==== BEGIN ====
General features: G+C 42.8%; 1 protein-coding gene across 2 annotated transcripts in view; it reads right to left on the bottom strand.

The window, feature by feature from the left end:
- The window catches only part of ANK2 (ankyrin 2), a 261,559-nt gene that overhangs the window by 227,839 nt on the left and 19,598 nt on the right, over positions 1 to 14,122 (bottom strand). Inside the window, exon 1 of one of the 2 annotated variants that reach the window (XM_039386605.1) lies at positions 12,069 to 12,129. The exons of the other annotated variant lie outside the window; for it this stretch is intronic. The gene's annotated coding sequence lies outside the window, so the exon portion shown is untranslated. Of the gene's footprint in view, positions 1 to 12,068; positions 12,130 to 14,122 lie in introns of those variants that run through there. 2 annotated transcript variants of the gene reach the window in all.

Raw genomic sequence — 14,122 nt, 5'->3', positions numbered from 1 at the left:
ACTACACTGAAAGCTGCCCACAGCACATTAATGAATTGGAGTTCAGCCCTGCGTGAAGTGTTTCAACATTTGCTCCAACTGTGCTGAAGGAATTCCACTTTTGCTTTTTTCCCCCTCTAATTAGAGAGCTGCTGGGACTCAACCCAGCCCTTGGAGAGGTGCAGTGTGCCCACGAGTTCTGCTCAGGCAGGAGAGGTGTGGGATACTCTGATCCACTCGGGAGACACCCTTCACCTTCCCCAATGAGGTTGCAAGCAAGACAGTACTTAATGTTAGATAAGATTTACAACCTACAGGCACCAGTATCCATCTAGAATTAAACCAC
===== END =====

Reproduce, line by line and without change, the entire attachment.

General features: G+C 42.8%; 1 protein-coding gene across 2 annotated transcripts in view; it reads right to left on the bottom strand.

The window, feature by feature from the left end:
- The window catches only part of ANK2 (ankyrin 2), a 261,559-nt gene that overhangs the window by 227,839 nt on the left and 19,598 nt on the right, over positions 1 to 14,122 (bottom strand). Inside the window, exon 1 of one of the 2 annotated variants that reach the window (XM_039386605.1) lies at positions 12,069 to 12,129. The exons of the other annotated variant lie outside the window; for it this stretch is intronic. The gene's annotated coding sequence lies outside the window, so the exon portion shown is untranslated. Of the gene's footprint in view, positions 1 to 12,068; positions 12,130 to 14,122 lie in introns of those variants that run through there. 2 annotated transcript variants of the gene reach the window in all.

Raw genomic sequence — 14,122 nt, 5'->3', positions numbered from 1 at the left:
ACTACACTGAAAGCTGCCCACAGCACATTAATGAATTGGAGTTCAGCCCTGCGTGAAGTGTTTCAACATTTGCTCCAACTGTGCTGAAGGAATTCCACTTTTGCTTTTTTCCCCCTCTAATTAGAGAGCTGCTGGGACTCAACCCAGCCCTTGGAGAGGTGCAGTGTGCCCACGAGTTCTGCTCAGGCAGGAGAGGTGTGGGATACTCTGATCCACTCGGGAGACACCCTTCACCTTCCCCAATGAGGTTGCAAGCAAGACAGTACTTAATGTTAGATAAGATTTACAACCTACAGGCACCAGTATCCATCTAGAATTAAACCAC